5. To cook the potstickers, heat that big skillet back up again to medium-high and add the remaining tablespoon of oil. Put the potstickers in in a single layer, flat side down, not touching but they can be close. Fry 1-2 minutes until they are dark golden brown on the bottom. Add 1/3 cup of water and cover the pan. Cook about 3 minutes. Remove the lid and keep cooking until the water is totally gone – otherwise they won't be crispy.
  6. Serve hot, with the dipping sauce.
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Posted by Michael Natkin on Thursday, March 4th, 2010 in Appetizers, Favorites, Kid Friendly, Recipes, Vegan or Modifiable.

47 Responses to “Vegetarian Potstickers (Gyoza) – Recipe”

  1. Reply
    March 4, 2010 at 7:21 am #

    “The first rule of potstickers is that you can never make enough potstickers.” Amen to that!

  2. Reply
    March 4, 2010 at 8:16 am #

    As I told you yesterday I tried my gyozas (well, guotie to be honest) with seitan and mushrooms and they were really tasty!
    Your recipe is definitely more Jap-style than mine so I’ll surely try, thanks! 😉

  3. Reply
    Michael Natkin
    March 4, 2010 at 8:19 am #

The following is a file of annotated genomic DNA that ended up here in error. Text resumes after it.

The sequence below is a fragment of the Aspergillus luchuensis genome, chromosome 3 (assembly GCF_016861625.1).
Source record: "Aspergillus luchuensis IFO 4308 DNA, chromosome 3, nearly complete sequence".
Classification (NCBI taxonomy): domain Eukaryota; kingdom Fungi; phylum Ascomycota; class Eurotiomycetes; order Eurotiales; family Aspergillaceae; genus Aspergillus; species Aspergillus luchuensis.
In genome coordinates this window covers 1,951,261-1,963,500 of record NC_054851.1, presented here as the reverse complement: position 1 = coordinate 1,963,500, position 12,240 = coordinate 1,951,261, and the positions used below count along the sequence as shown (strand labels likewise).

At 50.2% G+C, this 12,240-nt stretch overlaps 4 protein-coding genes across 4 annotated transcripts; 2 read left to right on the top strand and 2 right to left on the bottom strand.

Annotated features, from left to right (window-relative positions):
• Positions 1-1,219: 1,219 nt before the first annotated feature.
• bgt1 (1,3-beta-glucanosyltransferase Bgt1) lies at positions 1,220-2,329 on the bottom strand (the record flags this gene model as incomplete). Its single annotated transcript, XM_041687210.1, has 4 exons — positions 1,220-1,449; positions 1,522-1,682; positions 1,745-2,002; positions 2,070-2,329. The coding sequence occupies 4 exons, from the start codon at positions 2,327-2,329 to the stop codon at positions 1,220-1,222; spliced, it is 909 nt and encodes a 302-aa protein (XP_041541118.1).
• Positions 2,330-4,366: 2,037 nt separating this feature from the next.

I think your filling sounds good too!

  4. Reply
    March 4, 2010 at 12:18 pm #

    Love the idea of tempeh in the filling! I always order gyoza in restaurants but have been fiddling with a meatless version with mixed results – a little too watery, not enough flavor distinction.

  5. Reply
    March 4, 2010 at 12:39 pm #

    Just found your blog through foodgawker, and I’m so glad I did. The recipe looks amazing! I can’t wait to try them!

  6. Reply
    March 4, 2010 at 2:25 pm #

    Yum Yum Yum!! I love vegetarian gyoza… great recipe!!

  7. Reply
    March 4, 2010 at 5:51 pm #

    Looks so good. I have to confess, the frozen ones at Trader Joe’s are a freezer staple of mine, but it’s good to know how to make real ones. I’m sure they are so much better!

  8. Reply
    March 5, 2010 at 1:01 am #

    looks perfect!!

  9. Reply
    March 5, 2010 at 2:08 am #